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Energy: Finkel – Clean Energy Target to be introduced and Renewable Energy Target not to be extended past 2020

Dr Finkel’s final report, “Blueprint for the future: Independent Review into the Future Security of the National Electricity Market”, was released to the Council of Australian Governments today (9 June 2017).

Finkel has recommended the introduction of a Clean Energy Target (“CET”) which is essentially an expanded version of the Renewable Energy Target. In particular, the proposed Clean Energy Target scheme would extend to gas and potentially other sources of energy such as coal, provided it is combined with carbon capture and storage technology. The Clean Energy Target would operate alongside the Renewable Energy Target (“RET”) until the RET’s scheduled end date in 2020.

Introduction

In December 2016, chief scientist Dr Alan Finkel released his Preliminary Report into the Future Security of the National Electricity Market. It dealt with key issues such as the technology that is transforming the electricity sector, the integration of renewable energy and the rise in price of electricity.

After a period of public consultation and review, the Blueprint has now been released.

One of ‘three key pillars’ of the Blueprint is Orderly Transition. This pillar includes the introduction of a CET.

Clean Energy Target

Finkel recommended the introduction of a Clean Energy Target in order to incentivise new low emission generators, such as wind, gas and a combination of coal and carbon capture technology to enter into the market.

Finkel asserts that the CET will assist Australia in achieving its commitment to ‘reduce emissions by 28 per cent below our 2005 levels by 2030’. Additionally, Finkel’s modelling estimates that 42% of Australia’s energy can be sourced from renewable energy sources by 2030 through the implementation of the CET.

If adopted, the recommendation would require electricity retailers to purchase a certain percent of energy from eligible clean energy generators. Finkel has not recommended what that percentage should be.

Clean Energy Generators

Finkel recommends that generators eligible to receive CET certificates that they can then monetise by on-selling are those that produce electricity below a “specified emissions intensity threshold”.

Although Finkel has remained silent in offering an opinion as to the appropriate threshold, he has recommended that renewable energy and gas generators be captured by the scheme.

Additionally, the report suggests that coal power with carbon technology be an eligible generation source if such generators were to be established in Australia.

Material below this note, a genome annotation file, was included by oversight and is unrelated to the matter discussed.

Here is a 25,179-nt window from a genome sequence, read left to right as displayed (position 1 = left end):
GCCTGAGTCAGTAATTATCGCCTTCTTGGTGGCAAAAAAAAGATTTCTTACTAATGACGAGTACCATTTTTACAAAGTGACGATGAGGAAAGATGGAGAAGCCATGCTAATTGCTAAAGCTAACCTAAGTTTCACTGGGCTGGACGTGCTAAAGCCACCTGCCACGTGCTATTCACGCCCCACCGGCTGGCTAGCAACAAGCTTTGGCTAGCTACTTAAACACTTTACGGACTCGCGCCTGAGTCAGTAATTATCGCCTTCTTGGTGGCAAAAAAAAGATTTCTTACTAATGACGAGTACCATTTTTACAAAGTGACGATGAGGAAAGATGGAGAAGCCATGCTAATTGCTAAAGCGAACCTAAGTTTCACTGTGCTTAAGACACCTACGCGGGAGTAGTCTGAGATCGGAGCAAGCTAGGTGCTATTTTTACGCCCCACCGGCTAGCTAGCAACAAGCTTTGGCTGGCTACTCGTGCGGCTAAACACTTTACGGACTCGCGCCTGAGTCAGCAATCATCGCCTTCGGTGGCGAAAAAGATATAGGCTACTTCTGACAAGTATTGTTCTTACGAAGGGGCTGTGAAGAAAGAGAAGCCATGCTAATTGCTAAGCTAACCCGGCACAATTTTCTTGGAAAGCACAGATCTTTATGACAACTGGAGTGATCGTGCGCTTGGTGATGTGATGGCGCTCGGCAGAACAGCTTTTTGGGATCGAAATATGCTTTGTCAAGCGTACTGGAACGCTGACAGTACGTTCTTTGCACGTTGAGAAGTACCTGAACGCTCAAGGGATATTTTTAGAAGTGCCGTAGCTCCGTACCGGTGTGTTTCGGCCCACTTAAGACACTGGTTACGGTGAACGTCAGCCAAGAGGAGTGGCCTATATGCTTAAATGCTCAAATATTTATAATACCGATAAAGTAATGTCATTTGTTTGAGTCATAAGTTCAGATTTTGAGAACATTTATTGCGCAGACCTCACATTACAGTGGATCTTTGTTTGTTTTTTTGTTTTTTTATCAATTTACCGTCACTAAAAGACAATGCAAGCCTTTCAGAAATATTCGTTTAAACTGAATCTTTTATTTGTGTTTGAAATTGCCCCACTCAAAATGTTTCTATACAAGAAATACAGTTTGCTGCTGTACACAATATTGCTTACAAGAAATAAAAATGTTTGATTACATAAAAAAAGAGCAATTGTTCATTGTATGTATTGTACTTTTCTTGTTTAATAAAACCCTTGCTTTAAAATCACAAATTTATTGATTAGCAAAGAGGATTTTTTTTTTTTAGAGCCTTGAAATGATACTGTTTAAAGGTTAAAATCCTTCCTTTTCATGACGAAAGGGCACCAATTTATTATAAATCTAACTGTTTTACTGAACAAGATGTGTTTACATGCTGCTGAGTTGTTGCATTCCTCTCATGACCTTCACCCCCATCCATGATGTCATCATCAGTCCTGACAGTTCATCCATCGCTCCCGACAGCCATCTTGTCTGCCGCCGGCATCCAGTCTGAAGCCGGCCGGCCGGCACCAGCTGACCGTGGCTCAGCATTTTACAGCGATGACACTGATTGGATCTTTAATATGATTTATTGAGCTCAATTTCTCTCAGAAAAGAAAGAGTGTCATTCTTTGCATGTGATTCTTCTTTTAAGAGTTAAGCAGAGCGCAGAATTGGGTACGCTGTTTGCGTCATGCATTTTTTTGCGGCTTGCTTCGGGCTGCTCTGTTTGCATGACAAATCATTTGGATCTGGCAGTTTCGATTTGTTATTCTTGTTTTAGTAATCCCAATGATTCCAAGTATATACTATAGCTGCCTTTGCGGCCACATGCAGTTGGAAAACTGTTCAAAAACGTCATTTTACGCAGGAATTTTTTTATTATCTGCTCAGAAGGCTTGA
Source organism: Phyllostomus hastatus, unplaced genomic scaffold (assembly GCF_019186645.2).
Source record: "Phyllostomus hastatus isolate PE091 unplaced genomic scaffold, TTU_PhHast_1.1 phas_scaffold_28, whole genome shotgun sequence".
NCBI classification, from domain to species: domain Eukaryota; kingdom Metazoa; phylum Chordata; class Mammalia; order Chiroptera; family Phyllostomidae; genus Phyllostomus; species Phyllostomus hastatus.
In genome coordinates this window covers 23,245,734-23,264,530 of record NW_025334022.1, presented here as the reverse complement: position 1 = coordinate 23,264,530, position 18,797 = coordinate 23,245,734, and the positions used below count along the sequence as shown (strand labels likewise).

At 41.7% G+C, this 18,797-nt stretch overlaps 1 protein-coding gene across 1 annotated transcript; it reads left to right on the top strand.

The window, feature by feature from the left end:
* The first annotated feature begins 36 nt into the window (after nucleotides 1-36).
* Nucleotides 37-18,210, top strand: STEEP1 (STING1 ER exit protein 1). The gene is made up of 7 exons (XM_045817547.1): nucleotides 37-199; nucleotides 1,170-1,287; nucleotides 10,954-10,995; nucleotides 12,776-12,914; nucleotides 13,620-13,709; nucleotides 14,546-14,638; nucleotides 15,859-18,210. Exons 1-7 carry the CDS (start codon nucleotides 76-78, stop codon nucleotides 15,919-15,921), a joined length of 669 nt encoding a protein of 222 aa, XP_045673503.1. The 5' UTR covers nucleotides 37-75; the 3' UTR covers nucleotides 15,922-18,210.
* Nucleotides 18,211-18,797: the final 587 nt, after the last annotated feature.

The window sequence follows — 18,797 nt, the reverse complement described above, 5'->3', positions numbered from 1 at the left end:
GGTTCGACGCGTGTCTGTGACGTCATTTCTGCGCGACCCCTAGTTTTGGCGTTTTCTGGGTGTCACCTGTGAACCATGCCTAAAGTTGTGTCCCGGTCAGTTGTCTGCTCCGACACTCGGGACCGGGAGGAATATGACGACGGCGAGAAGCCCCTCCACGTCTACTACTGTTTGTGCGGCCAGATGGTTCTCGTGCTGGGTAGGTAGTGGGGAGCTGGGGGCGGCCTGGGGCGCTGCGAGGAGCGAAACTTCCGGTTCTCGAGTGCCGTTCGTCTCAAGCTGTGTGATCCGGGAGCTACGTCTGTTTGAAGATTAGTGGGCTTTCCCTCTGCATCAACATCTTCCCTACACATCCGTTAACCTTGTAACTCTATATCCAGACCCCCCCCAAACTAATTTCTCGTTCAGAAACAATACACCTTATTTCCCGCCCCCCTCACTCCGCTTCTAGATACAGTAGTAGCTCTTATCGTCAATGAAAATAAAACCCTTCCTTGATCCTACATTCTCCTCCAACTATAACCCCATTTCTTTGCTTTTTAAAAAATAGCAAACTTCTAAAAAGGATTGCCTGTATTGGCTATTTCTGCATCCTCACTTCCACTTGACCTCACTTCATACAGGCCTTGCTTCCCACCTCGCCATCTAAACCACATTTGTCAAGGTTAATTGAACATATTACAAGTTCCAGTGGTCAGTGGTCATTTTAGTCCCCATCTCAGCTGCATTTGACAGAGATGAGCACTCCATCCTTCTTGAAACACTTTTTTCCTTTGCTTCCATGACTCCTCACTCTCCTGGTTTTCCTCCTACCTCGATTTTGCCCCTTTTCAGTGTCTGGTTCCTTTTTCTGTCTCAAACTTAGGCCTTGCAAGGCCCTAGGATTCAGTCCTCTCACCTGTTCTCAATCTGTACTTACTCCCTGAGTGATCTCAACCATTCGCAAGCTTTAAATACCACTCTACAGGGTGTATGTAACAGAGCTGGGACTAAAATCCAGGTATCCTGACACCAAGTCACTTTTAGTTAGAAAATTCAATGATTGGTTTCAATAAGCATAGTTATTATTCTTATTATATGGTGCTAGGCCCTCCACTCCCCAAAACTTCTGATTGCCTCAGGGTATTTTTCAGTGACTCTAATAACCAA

CET compared to other carbon reduction schemes

Emissions Intensity Scheme

An Emissions Intensity Scheme would differ from the CET as it would place requirements on generators rather than retailers by limiting the volume of greenhouse gasses they are permitted to emit.  Although an EIS has gained a lot of support from industry members, it has been ruled out by the current Federal Government.

Renewable Energy Target

The proposed CET operates in a similar way to the existing RET, however the CET would extend to certain generators (including gas and potentially coal) that are not covered by the RET. Finkel is not proposing any changes to the RET scheme from its existing framework but recommends that it not be extended beyond its scheduled conclusion in 2020.

The mechanics of the phase out of the RET post 2020 and introduction of the CET would need to be carefully considered if the Federal Government elects to implement Finkel’s recommendation in order to ensure that there is no double dipping by renewable generators.

Orderly Transition

Another important recommendation is the proposed introduction of a 3 year notice period for any proposed closures of electricity generation facilities. This measure is intended to increase system security and facilitate an orderly transition to a reliable and low emissions future by restricting further sudden closures of generators, such as the Hazelwood power station.

System Security

In order to provide greater system security within the National Electricity Market Finkel also recommends, among other things:

the establishment of an Energy Security Board;

  • a package of energy security obligations to ensure generators have appropriate technical capabilities (including a requirement for new generators to have fast frequency response capability);
  • review of the national electricity rules and market framework; and
  • development of strategies to improve the integrity of energy infrastructure and the accuracy of supply and demand forecasting.

Conclusion

The CET incentivises new low emission generators to enter the market and therefore reduce the price of clean electricity for Australian residents and industry.

Improvements to system security have also been identified as a critical element in Australia’s reliable and low emissions future.

While some commentators are applauding Finkel for the pragmatic solutions he has supplied for the future of the national electricity market, the success of the recommendations will depend wholly on how they are received and implemented by the Federal Government.

Finkel – Clean Energy Target to be introduced and Renewable Energy Target not to be extended past 2020

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